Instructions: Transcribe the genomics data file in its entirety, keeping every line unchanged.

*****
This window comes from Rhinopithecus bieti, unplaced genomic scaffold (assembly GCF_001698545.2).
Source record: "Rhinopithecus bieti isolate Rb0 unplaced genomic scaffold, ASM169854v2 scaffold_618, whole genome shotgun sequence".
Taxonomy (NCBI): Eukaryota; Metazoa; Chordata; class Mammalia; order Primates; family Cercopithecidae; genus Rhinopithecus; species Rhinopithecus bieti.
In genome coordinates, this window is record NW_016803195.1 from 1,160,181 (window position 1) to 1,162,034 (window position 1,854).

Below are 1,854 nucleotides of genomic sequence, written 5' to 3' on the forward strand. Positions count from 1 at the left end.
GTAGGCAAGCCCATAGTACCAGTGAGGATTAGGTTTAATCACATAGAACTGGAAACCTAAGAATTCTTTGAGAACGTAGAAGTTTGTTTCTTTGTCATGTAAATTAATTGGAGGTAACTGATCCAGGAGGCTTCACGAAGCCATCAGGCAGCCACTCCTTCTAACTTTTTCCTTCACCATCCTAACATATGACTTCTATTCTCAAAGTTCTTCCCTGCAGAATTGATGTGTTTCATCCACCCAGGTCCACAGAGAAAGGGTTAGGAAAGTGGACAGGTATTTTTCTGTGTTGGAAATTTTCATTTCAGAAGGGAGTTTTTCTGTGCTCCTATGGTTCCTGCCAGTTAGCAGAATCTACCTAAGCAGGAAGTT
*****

This window comes from Rhinopithecus bieti, unplaced genomic scaffold (assembly GCF_001698545.2).
Source record: "Rhinopithecus bieti isolate Rb0 unplaced genomic scaffold, ASM169854v2 scaffold_618, whole genome shotgun sequence".
Taxonomy (NCBI): Eukaryota; Metazoa; Chordata; class Mammalia; order Primates; family Cercopithecidae; genus Rhinopithecus; species Rhinopithecus bieti.
In genome coordinates, this window is record NW_016803195.1 from 1,160,181 (window position 1) to 1,162,034 (window position 1,854).

Below are 1,854 nucleotides of genomic sequence, written 5' to 3' on the forward strand. Positions count from 1 at the left end.
GTAGGCAAGCCCATAGTACCAGTGAGGATTAGGTTTAATCACATAGAACTGGAAACCTAAGAATTCTTTGAGAACGTAGAAGTTTGTTTCTTTGTCATGTAAATTAATTGGAGGTAACTGATCCAGGAGGCTTCACGAAGCCATCAGGCAGCCACTCCTTCTAACTTTTTCCTTCACCATCCTAACATATGACTTCTATTCTCAAAGTTCTTCCCTGCAGAATTGATGTGTTTCATCCACCCAGGTCCACAGAGAAAGGGTTAGGAAAGTGGACAGGTATTTTTCTGTGTTGGAAATTTTCATTTCAGAAGGGAGTTTTTCTGTGCTCCTATGGTTCCTGCCAGTTAGCAGAATCTACCTAAGCAGGAAGTT